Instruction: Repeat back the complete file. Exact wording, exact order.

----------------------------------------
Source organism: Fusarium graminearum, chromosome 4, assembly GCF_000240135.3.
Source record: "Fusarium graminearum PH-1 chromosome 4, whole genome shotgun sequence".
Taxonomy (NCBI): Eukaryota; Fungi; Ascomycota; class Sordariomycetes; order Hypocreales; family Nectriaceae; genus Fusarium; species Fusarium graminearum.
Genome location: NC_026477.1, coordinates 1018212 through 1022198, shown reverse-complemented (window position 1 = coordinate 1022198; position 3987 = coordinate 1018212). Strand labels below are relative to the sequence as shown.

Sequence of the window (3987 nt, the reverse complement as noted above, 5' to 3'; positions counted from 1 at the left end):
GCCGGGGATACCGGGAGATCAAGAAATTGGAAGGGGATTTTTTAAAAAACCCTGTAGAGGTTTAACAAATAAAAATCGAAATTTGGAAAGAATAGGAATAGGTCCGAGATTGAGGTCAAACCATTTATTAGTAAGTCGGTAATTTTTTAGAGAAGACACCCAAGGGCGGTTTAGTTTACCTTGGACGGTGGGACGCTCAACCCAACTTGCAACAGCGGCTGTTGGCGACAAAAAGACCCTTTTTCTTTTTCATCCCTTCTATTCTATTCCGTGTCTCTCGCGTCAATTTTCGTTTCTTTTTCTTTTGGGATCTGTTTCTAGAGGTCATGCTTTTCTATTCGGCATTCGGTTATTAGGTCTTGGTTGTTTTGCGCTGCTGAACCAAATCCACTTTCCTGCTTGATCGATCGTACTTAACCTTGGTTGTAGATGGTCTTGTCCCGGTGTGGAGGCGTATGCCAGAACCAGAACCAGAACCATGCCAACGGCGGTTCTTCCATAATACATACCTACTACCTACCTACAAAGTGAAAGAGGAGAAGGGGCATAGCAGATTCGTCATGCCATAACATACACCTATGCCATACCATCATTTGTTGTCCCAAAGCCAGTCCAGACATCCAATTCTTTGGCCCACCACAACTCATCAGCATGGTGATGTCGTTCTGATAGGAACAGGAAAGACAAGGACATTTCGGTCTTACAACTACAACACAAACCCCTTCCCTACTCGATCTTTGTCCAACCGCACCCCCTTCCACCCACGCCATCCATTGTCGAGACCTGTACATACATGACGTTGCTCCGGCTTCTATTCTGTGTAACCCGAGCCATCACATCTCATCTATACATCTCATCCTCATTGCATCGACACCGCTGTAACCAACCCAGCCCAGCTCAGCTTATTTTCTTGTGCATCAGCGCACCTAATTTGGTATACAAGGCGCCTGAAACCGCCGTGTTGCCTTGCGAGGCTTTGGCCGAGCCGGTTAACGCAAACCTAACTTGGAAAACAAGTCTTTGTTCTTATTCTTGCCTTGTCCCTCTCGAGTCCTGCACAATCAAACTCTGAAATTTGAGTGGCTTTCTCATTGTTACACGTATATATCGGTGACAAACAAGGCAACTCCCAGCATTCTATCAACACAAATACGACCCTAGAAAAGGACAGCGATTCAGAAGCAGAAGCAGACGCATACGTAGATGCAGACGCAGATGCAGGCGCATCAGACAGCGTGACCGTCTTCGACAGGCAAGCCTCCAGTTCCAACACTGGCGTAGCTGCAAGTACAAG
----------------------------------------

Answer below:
Source organism: Fusarium graminearum, chromosome 4, assembly GCF_000240135.3.
Source record: "Fusarium graminearum PH-1 chromosome 4, whole genome shotgun sequence".
Taxonomy (NCBI): Eukaryota; Fungi; Ascomycota; class Sordariomycetes; order Hypocreales; family Nectriaceae; genus Fusarium; species Fusarium graminearum.
Genome location: NC_026477.1, coordinates 1018212 through 1022198, shown reverse-complemented (window position 1 = coordinate 1022198; position 3987 = coordinate 1018212). Strand labels below are relative to the sequence as shown.

Sequence of the window (3987 nt, the reverse complement as noted above, 5' to 3'; positions counted from 1 at the left end):
GCCGGGGATACCGGGAGATCAAGAAATTGGAAGGGGATTTTTTAAAAAACCCTGTAGAGGTTTAACAAATAAAAATCGAAATTTGGAAAGAATAGGAATAGGTCCGAGATTGAGGTCAAACCATTTATTAGTAAGTCGGTAATTTTTTAGAGAAGACACCCAAGGGCGGTTTAGTTTACCTTGGACGGTGGGACGCTCAACCCAACTTGCAACAGCGGCTGTTGGCGACAAAAAGACCCTTTTTCTTTTTCATCCCTTCTATTCTATTCCGTGTCTCTCGCGTCAATTTTCGTTTCTTTTTCTTTTGGGATCTGTTTCTAGAGGTCATGCTTTTCTATTCGGCATTCGGTTATTAGGTCTTGGTTGTTTTGCGCTGCTGAACCAAATCCACTTTCCTGCTTGATCGATCGTACTTAACCTTGGTTGTAGATGGTCTTGTCCCGGTGTGGAGGCGTATGCCAGAACCAGAACCAGAACCATGCCAACGGCGGTTCTTCCATAATACATACCTACTACCTACCTACAAAGTGAAAGAGGAGAAGGGGCATAGCAGATTCGTCATGCCATAACATACACCTATGCCATACCATCATTTGTTGTCCCAAAGCCAGTCCAGACATCCAATTCTTTGGCCCACCACAACTCATCAGCATGGTGATGTCGTTCTGATAGGAACAGGAAAGACAAGGACATTTCGGTCTTACAACTACAACACAAACCCCTTCCCTACTCGATCTTTGTCCAACCGCACCCCCTTCCACCCACGCCATCCATTGTCGAGACCTGTACATACATGACGTTGCTCCGGCTTCTATTCTGTGTAACCCGAGCCATCACATCTCATCTATACATCTCATCCTCATTGCATCGACACCGCTGTAACCAACCCAGCCCAGCTCAGCTTATTTTCTTGTGCATCAGCGCACCTAATTTGGTATACAAGGCGCCTGAAACCGCCGTGTTGCCTTGCGAGGCTTTGGCCGAGCCGGTTAACGCAAACCTAACTTGGAAAACAAGTCTTTGTTCTTATTCTTGCCTTGTCCCTCTCGAGTCCTGCACAATCAAACTCTGAAATTTGAGTGGCTTTCTCATTGTTACACGTATATATCGGTGACAAACAAGGCAACTCCCAGCATTCTATCAACACAAATACGACCCTAGAAAAGGACAGCGATTCAGAAGCAGAAGCAGACGCATACGTAGATGCAGACGCAGATGCAGGCGCATCAGACAGCGTGACCGTCTTCGACAGGCAAGCCTCCAGTTCCAACACTGGCGTAGCTGCAAGTACAAG